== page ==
Now, I’m not trying to tell you what “Alex is trying to tell you”; aside from being just a little bit creepy, this seems to miss the point of all painting. The painter can say a whole lot more than he even recognizes himself saying, on a conscious level. The artist, like the audience, may not recognize the full extent of what they’ve done until they’ve already done it. It is as much a process of self realization for an artist as it is for a participant viewer.
This calls to mind a conversation I had with him. I had somewhat awkwardly re-introduced myself, and after a moment I pointed out that the painting he was working on at that moment was very reminiscent of the (New) Aeon card in the Thoth Deck. Seemingly genuinely surprised, he peered at the picture, which had a child in the center, surrounded by sun yellow flames, and his two parents, looking on pensively, expectantly, their hopes and faith for the future invested in this new life. The child held aloft a single finger. Granted, in the Aeon card, the finger is held to his lips, in Alex’s painting, it is held aloft, as if to proclaim something. He nodded, and said, “Wow, I think you’re right.”
The statement of the work as a whole is universal, almost Pantheistic, depicting every possible level of human experience, as a physical and energetic body, and as many cultural modalities of the Divine as is possible. I witnessed a certified thug strolling up to one of the paintings in the hall of mirrors, baggy pants and jacket, 40 oz in tow. He looked the image up and down for almost a minute before letting out a grunt. “Yeah, I dig that,” I heard him say, before turning around and flossing out of the room. Obviously, they speak on many levels.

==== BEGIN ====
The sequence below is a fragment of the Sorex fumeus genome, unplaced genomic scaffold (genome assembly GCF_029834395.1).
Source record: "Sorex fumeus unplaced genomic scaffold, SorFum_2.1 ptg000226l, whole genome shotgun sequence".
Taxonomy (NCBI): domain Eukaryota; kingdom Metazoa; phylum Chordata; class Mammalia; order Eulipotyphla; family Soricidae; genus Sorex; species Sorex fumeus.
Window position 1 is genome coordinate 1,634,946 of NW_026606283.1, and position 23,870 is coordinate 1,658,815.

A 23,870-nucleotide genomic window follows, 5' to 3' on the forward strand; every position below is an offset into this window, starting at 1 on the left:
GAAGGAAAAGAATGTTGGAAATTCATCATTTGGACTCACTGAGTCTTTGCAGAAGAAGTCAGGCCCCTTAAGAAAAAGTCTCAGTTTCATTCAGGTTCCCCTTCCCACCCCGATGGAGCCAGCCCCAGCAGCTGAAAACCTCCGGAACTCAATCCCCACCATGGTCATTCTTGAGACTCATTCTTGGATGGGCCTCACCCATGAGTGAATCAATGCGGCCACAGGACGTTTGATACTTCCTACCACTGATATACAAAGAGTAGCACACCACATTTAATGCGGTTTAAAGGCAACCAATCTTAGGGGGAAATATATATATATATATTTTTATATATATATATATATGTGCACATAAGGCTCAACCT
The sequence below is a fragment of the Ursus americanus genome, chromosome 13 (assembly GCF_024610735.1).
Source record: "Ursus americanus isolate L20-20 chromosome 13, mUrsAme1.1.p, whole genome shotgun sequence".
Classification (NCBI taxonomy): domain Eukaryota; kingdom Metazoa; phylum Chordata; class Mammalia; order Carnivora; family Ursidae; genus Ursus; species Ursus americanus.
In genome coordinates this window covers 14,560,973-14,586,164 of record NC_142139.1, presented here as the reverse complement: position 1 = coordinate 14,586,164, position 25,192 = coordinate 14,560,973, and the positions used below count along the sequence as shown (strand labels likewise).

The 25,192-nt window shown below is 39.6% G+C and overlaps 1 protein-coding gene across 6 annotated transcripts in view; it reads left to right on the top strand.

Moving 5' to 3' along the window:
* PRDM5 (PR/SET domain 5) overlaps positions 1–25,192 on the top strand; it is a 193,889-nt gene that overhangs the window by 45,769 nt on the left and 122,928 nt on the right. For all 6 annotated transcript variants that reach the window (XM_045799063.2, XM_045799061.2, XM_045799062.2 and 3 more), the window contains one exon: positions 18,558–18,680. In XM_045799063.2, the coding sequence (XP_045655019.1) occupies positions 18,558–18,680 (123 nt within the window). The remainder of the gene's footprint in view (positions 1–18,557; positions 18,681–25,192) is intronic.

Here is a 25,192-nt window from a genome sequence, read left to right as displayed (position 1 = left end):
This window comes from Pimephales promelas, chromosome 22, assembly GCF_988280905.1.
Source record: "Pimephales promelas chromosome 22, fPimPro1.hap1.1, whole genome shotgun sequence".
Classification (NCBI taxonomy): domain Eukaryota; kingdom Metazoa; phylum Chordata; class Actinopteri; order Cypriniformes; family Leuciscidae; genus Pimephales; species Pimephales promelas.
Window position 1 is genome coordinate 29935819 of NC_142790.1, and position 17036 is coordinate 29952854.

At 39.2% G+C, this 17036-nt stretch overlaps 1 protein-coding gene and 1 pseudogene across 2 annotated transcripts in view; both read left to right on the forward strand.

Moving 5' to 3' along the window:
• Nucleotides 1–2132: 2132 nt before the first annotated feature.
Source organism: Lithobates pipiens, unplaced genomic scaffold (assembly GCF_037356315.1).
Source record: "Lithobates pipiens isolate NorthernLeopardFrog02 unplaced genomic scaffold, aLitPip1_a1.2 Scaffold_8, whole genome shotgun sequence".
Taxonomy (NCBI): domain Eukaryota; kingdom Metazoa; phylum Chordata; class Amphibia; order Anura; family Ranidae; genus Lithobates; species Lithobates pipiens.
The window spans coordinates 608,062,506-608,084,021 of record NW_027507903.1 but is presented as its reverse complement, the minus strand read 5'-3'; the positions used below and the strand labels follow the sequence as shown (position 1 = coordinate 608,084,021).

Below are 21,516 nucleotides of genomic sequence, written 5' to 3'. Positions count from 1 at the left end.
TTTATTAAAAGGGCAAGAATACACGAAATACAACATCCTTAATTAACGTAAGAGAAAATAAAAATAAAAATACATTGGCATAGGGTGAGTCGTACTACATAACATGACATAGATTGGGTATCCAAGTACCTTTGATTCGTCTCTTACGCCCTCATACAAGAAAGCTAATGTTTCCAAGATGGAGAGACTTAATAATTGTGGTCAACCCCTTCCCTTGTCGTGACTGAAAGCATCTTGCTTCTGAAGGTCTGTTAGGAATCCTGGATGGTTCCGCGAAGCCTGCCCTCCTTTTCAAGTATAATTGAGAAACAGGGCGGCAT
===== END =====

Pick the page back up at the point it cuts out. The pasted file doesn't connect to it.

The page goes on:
Towards the end of the night, covered in sweat from hours of dancing to Gaian Mind‘s Psytrance, I couldn’t resist approaching Alex again, saying something along the lines of, “you just channel it effortlessly at this point, don’t you?” I didn’t mean the act of painting but rather the content of the paintings… however, I wasn’t clear in that, as I often tend not to be when I’m conversing in the moment, especially when out of breath at five in the morning.
Somehow, despite the loud music and what I can only imagine was an unclear question, probably mumbled and slurred as I dripped sweat from hours of dancing, he seemed to understand me. He looked a little bashful and flustered for a moment, and said that though he may look that way sometimes, it really isn’t so. I didn’t bother to further explain what I meant, but having watched him paint over the course of the evening, I can’t say I’m entirely convinced. My theory that artists are more mediums and channels for something in themselves they don’t even fully grasp remains unshaken. And in terms of the strength of that inner dialogue, and the ability to externalize it for others, Mr. Grey seems to be one of a small group in his generation.
Let’s return to the scene of the crime. As I was lying in the middle of the chapel between heaven and hell, (“This Is Amazing” / “I Want My Mommy”), I had to wonder, ‘what’s going on here, really?’ What have they created?
Of course, on a practical or even cynical level, it’s simply a smart branding and business move to create a space like this — hold events in your gallery, sell your merch, have thousands of people out of their minds on God knows what stare at your paintings for hours and find themselves in it. But, for once, this doesn’t seem to be the modus operandi. It is a means, but not the end.
What is the end? All I can provide is a short conversation I had with him. Somehow we got on the topic of Kali, and the consumption of Capitalistic culture, and he pointed out that we’re in a chrysalis stage. Eating, eating, eating, but we don’t really know what’s coming out of this, what’s next. CoSM, he said, gives a hint of that thing.
I think he’s right.
Check out Alex Grey‘s work for yourself.